International trade has been rightfully touted as an engine of economic growth, but its impact on the labor market might differ among different economies. Over the last few decades, China’s unsurpassable growth numbers have caught the world’s attention. The labor-intensive economy of China has been the focus of numerous international trade studies, with the impact of import competition from China on the labor markets in developed and developing economies receiving considerable attention. A quantitative study by ACI analyses how intense competition from China affects wage inequality within Mexican plants. It finds that plants downgrade product quality owing to competition from China and thereby induce a decline in the skill premium of Mexican firms.
Using detailed plant-level panel data for Mexican plants and product-level bilateral trade flows from 1994 to 2007, the study investigates how competition from China affects Mexican plants operating in domestic (Mexico) and foreign (US) markets and how the effect varies across exporting and non-exporting Mexican firms. Chinese competition is measured as the weighted sum of the shares of China’s exports to Mexico and the US. As Figure 1 shows, China’s share in manufacturing imports has grown exponentially in both US and Mexico. The authors relate changes in exposure to China’s imports to changes in the skill premium – white-collar wage to blue-collar wage ratio. There are two main findings of this paper. First, the reduction in the skill premium of Mexican firms due to competition from Chinese firms is made through adjustments in product quality. Second, alluding to the difference between exporting and non-exporting firms, the negative impact of this competition is weaker for firms exporting to the high-income foreign market (i.e., the US).
In other words, when faced with increasing competition from China, Mexican plants respond by “downgrading their product quality due to a reduction in the innovation rent.” As a result, more white-collar workers of lower skill levels are hired, which decreases the wage difference between skilled and unskilled workers. This quality downgrading is, however, less intense for products sold in the high-income foreign market. Particularly, a one-percentage-point increase in China’s import share causes Mexican plants to depreciate quality by about 5.1%. This decrease virtually disappears for products exported to high-income countries, i.e., the US.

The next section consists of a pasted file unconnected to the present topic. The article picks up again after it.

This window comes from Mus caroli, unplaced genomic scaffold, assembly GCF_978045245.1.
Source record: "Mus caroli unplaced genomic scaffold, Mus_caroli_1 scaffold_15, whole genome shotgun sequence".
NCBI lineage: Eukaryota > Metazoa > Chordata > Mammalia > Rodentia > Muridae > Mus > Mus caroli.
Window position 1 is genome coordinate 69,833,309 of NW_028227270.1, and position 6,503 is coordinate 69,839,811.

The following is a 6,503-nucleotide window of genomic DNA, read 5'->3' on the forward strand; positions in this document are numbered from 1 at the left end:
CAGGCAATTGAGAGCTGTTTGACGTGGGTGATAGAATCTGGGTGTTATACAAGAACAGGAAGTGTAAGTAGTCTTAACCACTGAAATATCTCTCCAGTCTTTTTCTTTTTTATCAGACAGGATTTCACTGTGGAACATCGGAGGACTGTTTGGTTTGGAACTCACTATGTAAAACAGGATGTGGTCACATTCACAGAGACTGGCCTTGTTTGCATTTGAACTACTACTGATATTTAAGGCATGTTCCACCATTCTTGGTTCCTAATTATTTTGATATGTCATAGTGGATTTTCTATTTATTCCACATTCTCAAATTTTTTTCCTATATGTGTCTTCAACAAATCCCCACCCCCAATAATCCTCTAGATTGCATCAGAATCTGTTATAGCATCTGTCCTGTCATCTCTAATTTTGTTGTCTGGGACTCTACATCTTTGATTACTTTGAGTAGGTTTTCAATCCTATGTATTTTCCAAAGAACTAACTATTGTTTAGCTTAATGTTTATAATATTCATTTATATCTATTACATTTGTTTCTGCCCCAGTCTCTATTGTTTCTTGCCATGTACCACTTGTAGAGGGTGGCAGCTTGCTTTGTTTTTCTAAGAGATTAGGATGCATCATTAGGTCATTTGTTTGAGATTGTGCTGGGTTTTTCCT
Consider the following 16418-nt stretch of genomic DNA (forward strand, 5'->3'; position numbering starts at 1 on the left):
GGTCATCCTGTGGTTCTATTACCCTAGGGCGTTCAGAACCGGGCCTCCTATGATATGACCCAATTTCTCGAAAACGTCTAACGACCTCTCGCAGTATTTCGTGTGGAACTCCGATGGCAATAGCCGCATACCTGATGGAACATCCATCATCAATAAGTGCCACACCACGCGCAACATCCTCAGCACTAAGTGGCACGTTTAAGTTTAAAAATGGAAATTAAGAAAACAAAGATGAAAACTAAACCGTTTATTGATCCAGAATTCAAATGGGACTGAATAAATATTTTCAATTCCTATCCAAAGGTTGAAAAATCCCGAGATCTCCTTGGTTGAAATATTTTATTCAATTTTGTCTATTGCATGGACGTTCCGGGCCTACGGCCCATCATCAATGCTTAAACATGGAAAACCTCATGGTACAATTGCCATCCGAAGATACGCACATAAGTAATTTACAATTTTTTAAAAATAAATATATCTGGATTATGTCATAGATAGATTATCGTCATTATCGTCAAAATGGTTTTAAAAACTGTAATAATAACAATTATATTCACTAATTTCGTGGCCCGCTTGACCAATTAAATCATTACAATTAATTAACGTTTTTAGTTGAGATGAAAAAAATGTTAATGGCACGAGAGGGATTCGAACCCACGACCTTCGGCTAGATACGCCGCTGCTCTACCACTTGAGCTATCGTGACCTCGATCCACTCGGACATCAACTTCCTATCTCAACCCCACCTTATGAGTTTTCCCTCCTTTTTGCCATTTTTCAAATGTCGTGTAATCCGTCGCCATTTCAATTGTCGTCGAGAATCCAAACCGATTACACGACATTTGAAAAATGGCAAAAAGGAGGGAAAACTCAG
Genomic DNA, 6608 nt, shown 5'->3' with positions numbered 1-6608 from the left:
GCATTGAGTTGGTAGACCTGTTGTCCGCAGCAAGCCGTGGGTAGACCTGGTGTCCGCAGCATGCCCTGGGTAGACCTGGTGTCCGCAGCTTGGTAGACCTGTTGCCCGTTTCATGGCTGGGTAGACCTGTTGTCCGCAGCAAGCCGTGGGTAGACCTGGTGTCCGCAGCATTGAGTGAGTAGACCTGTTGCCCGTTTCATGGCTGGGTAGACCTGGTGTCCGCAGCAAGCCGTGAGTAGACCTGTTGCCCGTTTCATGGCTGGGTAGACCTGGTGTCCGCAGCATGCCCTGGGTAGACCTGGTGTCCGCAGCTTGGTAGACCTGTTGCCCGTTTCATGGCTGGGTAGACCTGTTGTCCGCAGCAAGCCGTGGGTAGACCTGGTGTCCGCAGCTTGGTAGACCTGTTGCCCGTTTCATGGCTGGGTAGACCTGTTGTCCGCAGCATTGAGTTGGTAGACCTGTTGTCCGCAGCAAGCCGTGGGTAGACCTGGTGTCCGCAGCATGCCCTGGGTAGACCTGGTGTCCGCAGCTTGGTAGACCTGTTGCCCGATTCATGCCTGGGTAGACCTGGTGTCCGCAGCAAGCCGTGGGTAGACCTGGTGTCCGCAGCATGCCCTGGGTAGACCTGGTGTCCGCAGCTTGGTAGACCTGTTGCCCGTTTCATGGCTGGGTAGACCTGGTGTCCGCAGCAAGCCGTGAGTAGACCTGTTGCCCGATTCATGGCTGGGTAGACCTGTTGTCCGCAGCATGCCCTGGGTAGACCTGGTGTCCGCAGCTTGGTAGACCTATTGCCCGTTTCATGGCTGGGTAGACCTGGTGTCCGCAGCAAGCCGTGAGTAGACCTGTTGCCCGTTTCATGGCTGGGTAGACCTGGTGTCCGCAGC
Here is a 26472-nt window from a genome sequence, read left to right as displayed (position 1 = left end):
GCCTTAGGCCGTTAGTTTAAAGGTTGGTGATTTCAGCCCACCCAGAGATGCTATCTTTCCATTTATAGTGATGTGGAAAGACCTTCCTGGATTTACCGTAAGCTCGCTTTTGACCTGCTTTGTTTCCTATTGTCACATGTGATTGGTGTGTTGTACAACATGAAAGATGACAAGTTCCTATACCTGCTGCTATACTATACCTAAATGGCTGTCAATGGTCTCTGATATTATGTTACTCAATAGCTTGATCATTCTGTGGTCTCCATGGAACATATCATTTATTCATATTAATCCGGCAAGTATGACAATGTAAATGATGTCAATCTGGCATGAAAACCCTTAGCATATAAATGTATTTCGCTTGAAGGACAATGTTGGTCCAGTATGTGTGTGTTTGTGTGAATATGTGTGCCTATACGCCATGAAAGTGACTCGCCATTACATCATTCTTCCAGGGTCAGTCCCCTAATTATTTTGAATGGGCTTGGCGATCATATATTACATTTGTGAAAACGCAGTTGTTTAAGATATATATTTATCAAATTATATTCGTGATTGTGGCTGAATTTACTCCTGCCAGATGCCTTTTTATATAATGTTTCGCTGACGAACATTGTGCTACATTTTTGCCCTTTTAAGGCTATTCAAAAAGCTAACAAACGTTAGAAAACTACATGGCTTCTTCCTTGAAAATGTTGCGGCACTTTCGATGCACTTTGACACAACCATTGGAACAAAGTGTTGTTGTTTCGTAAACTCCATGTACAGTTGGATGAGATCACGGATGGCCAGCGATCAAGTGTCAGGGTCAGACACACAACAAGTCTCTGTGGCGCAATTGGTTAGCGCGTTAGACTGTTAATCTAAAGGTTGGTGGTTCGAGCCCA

Counterintuitively, Mexican firms resort to downgrading product quality instead of upgrading it in the face of competition. Why? The authors conjecture that the marginal cost difference between new entrant firms and those that exit reduces as the market gets inundated with new entrants. As a result, the marginal cost of quality upgrading remains intact, but its marginal benefit declines. Therefore, firms choose to downgrade product quality instead of investing in upgrading it.
Researchers have argued that international trade primarily benefits the countries involved; however, it may also negatively affect local labor markets in the long term. While the reduction in skill premium (representing wage inequality) seems like a favorable outcome, the upstream adjustments leading up to this outcome do not paint an encouraging picture. Mexican producers downgrade their product quality to compete with China’s relatively inexpensive products. This is achieved by hiring less-skilled workers, which leads to a superficial reduction in the skill premium. These results have far-reaching implications and essential lessons for policymakers looking after the labor market in Mexico. The educational attainments of potential workers could decline in response to an increased demand for relatively less-skilled workers. Although the study identifies the channel through which trade affects wages in Mexico, these findings also warrant similar inquiries in other mid-income open economies.
Researchers: Thi Hang BANH, Mauro CASELLI